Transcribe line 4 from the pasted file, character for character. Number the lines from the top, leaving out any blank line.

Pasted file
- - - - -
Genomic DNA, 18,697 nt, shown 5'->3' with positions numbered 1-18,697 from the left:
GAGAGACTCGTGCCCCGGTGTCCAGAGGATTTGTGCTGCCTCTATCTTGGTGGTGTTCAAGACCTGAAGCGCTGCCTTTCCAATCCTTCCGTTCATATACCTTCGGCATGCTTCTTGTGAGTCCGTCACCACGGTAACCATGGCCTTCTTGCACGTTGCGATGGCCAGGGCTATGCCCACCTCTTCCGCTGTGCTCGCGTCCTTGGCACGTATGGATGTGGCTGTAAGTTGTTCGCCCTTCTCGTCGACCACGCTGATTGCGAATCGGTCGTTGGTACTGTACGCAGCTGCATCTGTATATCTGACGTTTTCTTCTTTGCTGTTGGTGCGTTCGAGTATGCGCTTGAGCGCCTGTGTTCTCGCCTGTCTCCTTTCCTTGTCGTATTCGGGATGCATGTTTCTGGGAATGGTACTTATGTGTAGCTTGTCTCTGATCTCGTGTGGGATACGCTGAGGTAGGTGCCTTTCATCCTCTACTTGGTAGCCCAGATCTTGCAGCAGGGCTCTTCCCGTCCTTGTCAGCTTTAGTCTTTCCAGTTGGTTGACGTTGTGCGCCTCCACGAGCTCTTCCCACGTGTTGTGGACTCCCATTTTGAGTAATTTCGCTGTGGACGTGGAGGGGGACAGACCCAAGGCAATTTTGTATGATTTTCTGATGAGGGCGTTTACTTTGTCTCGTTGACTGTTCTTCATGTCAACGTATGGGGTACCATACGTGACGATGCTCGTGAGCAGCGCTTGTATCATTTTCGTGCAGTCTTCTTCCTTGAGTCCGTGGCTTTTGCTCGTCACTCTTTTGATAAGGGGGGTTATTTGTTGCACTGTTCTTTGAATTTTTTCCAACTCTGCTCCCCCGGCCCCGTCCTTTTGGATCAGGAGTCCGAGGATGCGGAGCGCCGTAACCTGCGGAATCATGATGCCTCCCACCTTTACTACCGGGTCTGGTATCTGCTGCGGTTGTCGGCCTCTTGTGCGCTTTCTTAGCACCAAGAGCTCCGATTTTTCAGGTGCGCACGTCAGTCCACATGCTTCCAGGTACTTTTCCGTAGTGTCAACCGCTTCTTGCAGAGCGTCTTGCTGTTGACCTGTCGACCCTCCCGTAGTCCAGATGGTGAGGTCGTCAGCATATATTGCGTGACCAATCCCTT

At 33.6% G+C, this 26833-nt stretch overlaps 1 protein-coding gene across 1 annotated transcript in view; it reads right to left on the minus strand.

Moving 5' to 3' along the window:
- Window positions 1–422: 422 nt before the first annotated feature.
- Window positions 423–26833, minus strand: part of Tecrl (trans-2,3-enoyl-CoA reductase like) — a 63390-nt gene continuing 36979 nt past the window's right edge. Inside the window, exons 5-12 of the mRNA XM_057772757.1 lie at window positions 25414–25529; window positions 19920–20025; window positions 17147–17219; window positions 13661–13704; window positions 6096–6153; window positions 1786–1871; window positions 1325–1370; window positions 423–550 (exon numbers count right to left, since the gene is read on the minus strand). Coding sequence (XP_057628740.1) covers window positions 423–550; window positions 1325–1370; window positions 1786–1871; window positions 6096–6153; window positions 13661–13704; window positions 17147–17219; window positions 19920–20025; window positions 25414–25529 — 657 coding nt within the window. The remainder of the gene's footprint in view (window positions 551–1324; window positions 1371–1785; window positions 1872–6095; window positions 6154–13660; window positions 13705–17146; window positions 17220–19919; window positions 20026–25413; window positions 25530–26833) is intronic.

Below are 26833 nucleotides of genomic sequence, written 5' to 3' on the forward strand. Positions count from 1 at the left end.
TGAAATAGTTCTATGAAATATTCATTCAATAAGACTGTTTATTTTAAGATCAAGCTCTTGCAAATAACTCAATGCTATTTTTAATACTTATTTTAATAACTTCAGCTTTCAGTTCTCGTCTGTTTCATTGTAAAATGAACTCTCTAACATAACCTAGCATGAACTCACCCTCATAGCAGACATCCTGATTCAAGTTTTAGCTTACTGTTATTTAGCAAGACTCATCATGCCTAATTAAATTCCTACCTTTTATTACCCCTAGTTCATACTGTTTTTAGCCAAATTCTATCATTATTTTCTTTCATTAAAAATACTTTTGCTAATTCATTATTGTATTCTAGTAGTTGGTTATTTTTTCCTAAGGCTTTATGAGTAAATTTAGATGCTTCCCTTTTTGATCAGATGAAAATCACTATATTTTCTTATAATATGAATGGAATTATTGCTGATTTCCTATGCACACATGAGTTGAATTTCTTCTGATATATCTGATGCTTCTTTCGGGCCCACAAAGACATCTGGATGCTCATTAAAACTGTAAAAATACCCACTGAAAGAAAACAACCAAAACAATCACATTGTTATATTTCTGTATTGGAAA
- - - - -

Moving 5' to 3' along the window: